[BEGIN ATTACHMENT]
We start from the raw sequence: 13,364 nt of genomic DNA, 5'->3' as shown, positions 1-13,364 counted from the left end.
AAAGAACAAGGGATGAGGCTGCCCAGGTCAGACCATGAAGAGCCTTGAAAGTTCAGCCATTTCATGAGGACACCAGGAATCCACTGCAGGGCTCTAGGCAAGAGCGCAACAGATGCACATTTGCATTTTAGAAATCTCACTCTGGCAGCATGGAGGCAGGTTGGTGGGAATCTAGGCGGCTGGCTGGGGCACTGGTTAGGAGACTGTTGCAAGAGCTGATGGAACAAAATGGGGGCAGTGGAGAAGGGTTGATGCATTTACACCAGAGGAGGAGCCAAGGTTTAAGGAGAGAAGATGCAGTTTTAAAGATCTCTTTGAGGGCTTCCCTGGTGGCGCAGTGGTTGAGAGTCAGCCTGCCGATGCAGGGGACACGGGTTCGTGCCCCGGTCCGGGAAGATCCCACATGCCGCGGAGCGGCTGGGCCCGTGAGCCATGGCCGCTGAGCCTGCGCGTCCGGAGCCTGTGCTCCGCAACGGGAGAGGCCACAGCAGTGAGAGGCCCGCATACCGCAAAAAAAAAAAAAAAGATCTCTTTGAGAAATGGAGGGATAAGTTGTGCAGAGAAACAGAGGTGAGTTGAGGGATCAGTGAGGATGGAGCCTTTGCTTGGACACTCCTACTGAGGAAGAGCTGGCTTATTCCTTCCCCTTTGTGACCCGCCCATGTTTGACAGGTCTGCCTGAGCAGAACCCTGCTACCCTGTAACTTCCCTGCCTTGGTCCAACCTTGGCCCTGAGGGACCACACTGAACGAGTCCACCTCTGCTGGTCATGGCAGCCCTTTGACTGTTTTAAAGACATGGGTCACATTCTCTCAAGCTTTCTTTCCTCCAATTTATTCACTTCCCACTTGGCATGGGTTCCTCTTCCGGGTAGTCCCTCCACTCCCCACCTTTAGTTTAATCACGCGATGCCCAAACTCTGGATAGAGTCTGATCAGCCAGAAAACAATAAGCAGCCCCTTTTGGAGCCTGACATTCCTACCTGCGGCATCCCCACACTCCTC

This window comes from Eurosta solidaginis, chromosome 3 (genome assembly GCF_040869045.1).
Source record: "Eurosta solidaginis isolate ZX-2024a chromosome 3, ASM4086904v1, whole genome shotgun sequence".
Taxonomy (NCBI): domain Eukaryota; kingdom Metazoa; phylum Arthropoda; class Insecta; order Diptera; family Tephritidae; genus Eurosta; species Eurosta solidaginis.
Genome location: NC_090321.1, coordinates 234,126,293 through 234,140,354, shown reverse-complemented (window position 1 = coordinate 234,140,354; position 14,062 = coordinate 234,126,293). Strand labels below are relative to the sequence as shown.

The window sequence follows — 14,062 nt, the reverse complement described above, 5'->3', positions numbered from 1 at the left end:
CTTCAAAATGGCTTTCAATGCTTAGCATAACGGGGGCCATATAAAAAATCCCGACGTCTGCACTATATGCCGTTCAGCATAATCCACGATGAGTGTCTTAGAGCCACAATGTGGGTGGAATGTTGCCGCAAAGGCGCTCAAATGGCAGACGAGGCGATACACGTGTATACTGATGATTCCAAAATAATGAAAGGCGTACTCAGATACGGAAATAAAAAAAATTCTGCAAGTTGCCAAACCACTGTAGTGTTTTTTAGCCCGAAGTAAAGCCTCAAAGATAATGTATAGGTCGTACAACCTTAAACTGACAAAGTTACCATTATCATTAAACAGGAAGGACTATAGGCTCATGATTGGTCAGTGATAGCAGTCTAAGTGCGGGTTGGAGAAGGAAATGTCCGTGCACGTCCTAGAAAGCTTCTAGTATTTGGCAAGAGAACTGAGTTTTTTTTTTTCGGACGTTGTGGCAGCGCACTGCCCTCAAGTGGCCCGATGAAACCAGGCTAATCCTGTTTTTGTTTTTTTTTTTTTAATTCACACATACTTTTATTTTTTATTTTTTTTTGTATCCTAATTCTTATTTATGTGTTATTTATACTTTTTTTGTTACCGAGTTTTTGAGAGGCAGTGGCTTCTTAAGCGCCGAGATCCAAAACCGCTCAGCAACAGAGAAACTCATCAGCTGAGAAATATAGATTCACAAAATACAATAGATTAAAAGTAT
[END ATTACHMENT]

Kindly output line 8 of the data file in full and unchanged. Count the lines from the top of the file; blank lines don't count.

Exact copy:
CTTCAAAATGGCTTTCAATGCTTAGCATAACGGGGGCCATATAAAAAATCCCGACGTCTGCACTATATGCCGTTCAGCATAATCCACGATGAGTGTCTTAGAGCCACAATGTGGGTGGAATGTTGCCGCAAAGGCGCTCAAATGGCAGACGAGGCGATACACGTGTATACTGATGATTCCAAAATAATGAAAGGCGTACTCAGATACGGAAATAAAAAAAATTCTGCAAGTTGCCAAACCACTGTAGTGTTTTTTAGCCCGAAGTAAAGCCTCAAAGATAATGTATAGGTCGTACAACCTTAAACTGACAAAGTTACCATTATCATTAAACAGGAAGGACTATAGGCTCATGATTGGTCAGTGATAGCAGTCTAAGTGCGGGTTGGAGAAGGAAATGTCCGTGCACGTCCTAGAAAGCTTCTAGTATTTGGCAAGAGAACTGAGTTTTTTTTTTTCGGACGTTGTGGCAGCGCACTGCCCTCAAGTGGCCCGATGAAACCAGGCTAATCCTGTTTTTGTTTTTTTTTTTTTAATTCACACATACTTTTATTTTTTATTTTTTTTTGTATCCTAATTCTTATTTATGTGTTATTTATACTTTTTTTGTTACCGAGTTTTTGAGAGGCAGTGGCTTCTTAAGCGCCGAGATCCAAAACCGCTCAGCAACAGAGAAACTCATCAGCTGAGAAATATAGATTCACAAAATACAATAGATTAAAAGTAT